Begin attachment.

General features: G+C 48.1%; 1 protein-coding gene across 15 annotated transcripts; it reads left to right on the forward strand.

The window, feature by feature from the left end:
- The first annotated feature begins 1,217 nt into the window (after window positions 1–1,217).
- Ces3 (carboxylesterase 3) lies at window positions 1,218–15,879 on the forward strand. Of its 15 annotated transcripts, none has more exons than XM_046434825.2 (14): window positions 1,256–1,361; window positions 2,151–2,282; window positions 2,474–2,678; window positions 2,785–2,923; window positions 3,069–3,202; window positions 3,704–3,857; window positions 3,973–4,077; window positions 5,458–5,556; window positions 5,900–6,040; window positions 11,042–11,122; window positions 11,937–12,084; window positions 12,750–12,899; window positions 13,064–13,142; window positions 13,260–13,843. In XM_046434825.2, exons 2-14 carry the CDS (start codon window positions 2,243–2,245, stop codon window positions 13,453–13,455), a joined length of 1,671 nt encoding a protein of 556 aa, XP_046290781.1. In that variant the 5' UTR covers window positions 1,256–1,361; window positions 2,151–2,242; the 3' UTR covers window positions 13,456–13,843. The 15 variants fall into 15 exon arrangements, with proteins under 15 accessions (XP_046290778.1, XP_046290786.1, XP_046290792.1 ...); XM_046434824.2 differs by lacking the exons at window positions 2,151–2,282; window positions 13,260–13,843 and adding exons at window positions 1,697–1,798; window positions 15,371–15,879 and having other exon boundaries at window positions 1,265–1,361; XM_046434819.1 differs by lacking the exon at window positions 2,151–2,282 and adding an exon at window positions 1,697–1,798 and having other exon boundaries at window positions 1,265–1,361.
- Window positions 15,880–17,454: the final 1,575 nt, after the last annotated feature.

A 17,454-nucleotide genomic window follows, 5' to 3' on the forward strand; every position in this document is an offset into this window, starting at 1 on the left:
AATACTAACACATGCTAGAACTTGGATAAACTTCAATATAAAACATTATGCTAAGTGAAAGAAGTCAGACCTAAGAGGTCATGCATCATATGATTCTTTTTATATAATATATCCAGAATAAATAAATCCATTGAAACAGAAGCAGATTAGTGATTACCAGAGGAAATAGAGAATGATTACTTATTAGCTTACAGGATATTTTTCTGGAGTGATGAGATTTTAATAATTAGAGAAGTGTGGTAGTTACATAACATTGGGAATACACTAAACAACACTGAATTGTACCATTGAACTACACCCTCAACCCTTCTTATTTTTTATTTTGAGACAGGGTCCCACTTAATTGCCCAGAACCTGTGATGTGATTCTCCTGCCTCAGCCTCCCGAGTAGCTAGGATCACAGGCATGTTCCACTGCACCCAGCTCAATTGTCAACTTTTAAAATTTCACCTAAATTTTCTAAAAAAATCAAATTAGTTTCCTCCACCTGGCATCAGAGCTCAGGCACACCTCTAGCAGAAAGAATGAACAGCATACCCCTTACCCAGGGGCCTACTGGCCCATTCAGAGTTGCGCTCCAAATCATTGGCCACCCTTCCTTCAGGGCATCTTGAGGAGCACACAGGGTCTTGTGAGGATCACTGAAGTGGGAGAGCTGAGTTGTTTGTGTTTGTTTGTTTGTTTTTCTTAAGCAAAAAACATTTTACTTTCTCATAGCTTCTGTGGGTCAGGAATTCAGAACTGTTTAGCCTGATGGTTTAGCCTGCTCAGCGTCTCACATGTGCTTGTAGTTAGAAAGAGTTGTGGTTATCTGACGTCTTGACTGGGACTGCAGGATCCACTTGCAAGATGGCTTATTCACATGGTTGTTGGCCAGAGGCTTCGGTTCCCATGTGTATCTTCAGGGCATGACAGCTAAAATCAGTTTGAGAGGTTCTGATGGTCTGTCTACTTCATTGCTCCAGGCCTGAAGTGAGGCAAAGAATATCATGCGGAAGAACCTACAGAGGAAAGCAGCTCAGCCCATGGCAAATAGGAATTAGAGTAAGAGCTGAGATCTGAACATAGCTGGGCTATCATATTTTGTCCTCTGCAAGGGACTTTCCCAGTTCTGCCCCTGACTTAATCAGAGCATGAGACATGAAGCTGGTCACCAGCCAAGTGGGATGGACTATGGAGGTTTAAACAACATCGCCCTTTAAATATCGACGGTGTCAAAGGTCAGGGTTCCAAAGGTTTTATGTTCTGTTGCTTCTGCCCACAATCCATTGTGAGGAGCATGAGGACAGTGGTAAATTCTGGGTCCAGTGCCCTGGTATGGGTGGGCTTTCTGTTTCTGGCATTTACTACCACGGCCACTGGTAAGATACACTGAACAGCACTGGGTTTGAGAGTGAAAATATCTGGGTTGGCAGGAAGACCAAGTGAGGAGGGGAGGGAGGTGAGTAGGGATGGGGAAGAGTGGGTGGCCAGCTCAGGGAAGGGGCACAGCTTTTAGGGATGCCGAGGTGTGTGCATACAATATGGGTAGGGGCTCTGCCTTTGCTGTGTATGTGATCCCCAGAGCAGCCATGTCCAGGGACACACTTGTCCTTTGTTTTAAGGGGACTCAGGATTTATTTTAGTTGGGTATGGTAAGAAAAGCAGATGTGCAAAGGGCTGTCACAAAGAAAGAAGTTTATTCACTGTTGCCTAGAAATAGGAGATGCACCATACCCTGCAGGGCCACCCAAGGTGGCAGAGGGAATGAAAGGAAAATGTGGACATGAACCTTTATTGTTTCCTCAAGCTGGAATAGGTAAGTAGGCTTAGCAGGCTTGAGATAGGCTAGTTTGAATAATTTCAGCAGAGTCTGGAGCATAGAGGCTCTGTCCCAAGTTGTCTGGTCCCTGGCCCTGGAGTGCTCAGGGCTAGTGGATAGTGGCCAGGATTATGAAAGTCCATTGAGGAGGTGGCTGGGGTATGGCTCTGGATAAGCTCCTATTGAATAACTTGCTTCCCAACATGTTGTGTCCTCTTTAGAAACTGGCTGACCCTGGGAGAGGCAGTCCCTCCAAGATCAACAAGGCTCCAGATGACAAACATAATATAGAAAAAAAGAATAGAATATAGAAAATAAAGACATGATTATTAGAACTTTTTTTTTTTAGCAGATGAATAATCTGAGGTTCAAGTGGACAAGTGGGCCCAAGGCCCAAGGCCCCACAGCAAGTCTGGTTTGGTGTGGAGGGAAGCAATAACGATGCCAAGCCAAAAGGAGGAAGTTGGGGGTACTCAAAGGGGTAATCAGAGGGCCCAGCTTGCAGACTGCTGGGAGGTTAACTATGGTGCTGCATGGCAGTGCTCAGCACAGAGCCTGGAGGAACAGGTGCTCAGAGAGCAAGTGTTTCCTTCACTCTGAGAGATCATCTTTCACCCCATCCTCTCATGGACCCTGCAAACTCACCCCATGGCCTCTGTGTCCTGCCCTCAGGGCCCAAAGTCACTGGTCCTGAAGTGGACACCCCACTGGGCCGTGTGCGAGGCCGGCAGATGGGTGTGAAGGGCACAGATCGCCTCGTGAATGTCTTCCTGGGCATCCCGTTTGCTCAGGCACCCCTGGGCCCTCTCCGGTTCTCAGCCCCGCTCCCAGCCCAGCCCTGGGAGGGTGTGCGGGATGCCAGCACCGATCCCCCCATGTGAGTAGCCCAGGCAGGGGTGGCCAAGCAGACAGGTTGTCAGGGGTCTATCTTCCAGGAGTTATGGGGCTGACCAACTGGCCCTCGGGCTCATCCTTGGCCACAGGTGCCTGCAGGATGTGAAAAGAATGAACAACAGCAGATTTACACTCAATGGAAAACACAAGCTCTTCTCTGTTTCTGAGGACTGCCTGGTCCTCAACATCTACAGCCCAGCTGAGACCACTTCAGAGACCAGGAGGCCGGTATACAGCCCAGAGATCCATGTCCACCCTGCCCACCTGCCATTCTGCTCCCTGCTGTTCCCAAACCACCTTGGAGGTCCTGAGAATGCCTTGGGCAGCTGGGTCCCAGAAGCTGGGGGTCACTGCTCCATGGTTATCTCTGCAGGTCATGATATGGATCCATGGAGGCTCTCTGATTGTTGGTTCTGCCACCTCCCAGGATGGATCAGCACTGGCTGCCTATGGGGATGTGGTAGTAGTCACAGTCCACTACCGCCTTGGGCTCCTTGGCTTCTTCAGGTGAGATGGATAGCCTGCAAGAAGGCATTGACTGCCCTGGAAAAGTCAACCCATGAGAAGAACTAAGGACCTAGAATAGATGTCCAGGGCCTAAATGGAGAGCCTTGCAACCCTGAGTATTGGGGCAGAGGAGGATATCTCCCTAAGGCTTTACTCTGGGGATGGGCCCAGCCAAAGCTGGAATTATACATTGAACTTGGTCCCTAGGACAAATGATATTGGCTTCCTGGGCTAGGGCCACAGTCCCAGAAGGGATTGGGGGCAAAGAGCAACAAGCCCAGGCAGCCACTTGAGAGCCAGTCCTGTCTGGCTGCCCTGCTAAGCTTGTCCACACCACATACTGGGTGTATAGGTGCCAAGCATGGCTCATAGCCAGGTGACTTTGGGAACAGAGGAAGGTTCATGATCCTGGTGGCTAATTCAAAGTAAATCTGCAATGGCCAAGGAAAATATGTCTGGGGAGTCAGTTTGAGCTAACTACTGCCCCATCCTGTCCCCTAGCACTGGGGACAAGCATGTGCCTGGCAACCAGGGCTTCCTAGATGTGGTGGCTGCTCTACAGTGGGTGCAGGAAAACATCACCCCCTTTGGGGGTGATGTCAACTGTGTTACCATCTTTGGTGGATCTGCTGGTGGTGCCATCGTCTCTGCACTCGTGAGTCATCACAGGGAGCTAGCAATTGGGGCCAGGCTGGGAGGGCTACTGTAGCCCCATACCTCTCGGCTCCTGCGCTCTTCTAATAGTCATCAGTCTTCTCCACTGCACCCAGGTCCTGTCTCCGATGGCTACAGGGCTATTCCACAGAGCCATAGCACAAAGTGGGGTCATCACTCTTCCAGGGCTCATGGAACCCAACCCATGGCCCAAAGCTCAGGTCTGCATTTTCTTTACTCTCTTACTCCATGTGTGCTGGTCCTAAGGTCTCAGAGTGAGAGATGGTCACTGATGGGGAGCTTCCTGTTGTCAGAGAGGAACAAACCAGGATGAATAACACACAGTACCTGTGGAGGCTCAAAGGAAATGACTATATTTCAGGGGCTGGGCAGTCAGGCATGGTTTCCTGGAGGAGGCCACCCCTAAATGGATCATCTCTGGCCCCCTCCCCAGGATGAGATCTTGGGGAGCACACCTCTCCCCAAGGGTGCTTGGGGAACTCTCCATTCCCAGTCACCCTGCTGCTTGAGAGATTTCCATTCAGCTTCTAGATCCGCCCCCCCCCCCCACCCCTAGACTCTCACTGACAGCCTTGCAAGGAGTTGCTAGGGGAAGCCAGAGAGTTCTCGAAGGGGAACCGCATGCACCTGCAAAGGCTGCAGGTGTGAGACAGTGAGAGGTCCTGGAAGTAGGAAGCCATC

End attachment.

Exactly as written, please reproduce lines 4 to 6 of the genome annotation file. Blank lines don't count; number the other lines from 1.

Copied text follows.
- Ces3 (carboxylesterase 3) lies at window positions 1,218–15,879 on the forward strand. Of its 15 annotated transcripts, none has more exons than XM_046434825.2 (14): window positions 1,256–1,361; window positions 2,151–2,282; window positions 2,474–2,678; window positions 2,785–2,923; window positions 3,069–3,202; window positions 3,704–3,857; window positions 3,973–4,077; window positions 5,458–5,556; window positions 5,900–6,040; window positions 11,042–11,122; window positions 11,937–12,084; window positions 12,750–12,899; window positions 13,064–13,142; window positions 13,260–13,843. In XM_046434825.2, exons 2-14 carry the CDS (start codon window positions 2,243–2,245, stop codon window positions 13,453–13,455), a joined length of 1,671 nt encoding a protein of 556 aa, XP_046290781.1. In that variant the 5' UTR covers window positions 1,256–1,361; window positions 2,151–2,242; the 3' UTR covers window positions 13,456–13,843. The 15 variants fall into 15 exon arrangements, with proteins under 15 accessions (XP_046290778.1, XP_046290786.1, XP_046290792.1 ...); XM_046434824.2 differs by lacking the exons at window positions 2,151–2,282; window positions 13,260–13,843 and adding exons at window positions 1,697–1,798; window positions 15,371–15,879 and having other exon boundaries at window positions 1,265–1,361; XM_046434819.1 differs by lacking the exon at window positions 2,151–2,282 and adding an exon at window positions 1,697–1,798 and having other exon boundaries at window positions 1,265–1,361.
- Window positions 15,880–17,454: the final 1,575 nt, after the last annotated feature.

A 17,454-nucleotide genomic window follows, 5' to 3' on the forward strand; every position in this document is an offset into this window, starting at 1 on the left: